About Kevin Hawkins


semantic XML versus HTML, revisited

There is a long tradition in publishing, which has carried over into methods for representing text in digital form, of marking components of a document not by their appearance but by their function. That is, a given span of text is not simply labeled as being bold 14-point Helvetica, horizontally centered, but is a chapter heading. By identifying the components like this, you can easily change the way you want all chapter headings to be displayed without changing the appearance of another component of the document which might also happen to be bold 14-point Helvetica. This concept of “markup” from typesetting is the foundation of GML and LaTeX. Such markup, variously called “descriptive”, “structural”, or “semantic,” was the envisioned use for a general-purpose markup language like SGML or XML.

HTML was first created in the vein of semantic markup, though it included some tags, such as <B> for bold text and <I> for italicized text, for describing appearance without reference to the document components (“presentational markup”). These elements soon overtook the semantic markup in everyday use and gave HTML a bad reputation among people working with SGML and XML; the W3C has long been working to move HTML back in a semantic direction. But even without taking into account the very good changes coming in HTML5, is HTML really so unsuitable as a general-purpose markup language for publishing and representing text in digital form, as is sometimes claimed by XML experts? Continue reading

on entrepreneurship

All entrepreneurs have an aptitude for risk, but more important than that is their capacity for self-delusion. Indeed, psychological investigations have found that entrepreneurs aren’t more risk-tolerant than non-entrepreneurs. They just have an extraordinary ability to believe in their own visions, so much so that they think what they’re embarking on isn’t really that risky. They’re wrong, of course, but without the ability to be so wrong—to willfully ignore all those naysayers and all that evidence to the contrary—no one would possess the necessary audacity to start something radically new.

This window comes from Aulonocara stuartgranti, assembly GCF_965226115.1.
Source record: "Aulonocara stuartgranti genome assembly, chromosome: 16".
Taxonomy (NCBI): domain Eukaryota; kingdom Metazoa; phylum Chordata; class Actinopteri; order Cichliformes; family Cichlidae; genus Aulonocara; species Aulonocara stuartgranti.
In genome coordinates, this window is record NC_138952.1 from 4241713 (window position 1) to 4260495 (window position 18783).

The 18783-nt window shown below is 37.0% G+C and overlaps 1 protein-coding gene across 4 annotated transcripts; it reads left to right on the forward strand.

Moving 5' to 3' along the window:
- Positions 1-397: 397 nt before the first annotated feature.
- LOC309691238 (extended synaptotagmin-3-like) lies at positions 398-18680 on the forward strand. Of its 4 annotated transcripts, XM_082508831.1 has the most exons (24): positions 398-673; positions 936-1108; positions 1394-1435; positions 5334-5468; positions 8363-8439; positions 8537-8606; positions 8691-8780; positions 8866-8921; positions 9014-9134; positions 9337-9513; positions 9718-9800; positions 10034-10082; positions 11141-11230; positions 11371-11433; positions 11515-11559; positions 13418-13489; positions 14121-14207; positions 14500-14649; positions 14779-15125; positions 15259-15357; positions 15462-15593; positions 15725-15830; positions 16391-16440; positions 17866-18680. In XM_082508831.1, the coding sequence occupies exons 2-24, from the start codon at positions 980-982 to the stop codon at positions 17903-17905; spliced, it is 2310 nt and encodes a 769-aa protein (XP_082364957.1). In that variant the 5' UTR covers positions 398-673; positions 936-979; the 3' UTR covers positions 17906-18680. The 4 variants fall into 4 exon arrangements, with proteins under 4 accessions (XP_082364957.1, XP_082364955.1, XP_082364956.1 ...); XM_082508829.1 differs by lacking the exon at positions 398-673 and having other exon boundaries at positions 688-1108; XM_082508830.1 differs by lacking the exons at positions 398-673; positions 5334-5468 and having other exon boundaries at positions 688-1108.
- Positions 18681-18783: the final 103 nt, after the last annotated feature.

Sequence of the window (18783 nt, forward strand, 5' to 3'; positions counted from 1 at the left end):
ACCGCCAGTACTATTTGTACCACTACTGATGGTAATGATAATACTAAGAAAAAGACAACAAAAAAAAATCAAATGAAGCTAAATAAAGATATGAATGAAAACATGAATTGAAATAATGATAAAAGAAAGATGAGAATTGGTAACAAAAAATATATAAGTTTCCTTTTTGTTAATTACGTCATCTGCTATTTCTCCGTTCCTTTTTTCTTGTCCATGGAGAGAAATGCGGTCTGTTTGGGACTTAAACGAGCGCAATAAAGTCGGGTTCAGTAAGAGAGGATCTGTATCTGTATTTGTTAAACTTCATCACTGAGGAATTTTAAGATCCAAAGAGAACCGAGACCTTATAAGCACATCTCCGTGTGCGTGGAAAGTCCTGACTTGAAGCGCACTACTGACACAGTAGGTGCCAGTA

—Chris Anderson, “Elon Musk’s Mission to Mars”, Wired (October 21, 2012)

vulgar American habits of the 1960s


I had a very good friend in the neighboring college when I was teaching in Oxford—we shared students and dined together frequently during vacations when they would close one kitchen and we would dine in one or the other college. He was a French medievalist, a man with great intellectual interests. He was always doing something like learning Turkish or studying Byzantine architecture, but he had absolutely no interest in ever publishing about medieval French literature. To him that seemed vulgar, the sort of thing Americans do. I remember his saying to me, “Jonathan, I understand that Americans have something called a curriculum vita [sic], in which you keep records of everything you do in lists. Is that true?”

—Jonathan Culler, in Jeffrey J. Williams, “Clarity of Theory: An Interview with Jonathan Culler”, The Minnesota Review, ns70 (Spring/Summer 2007)

in the old days


The modern phone combines all the qualities of a library, a university and a Swiss Army knife. It is nothing short of a miracle and a friend to humankind.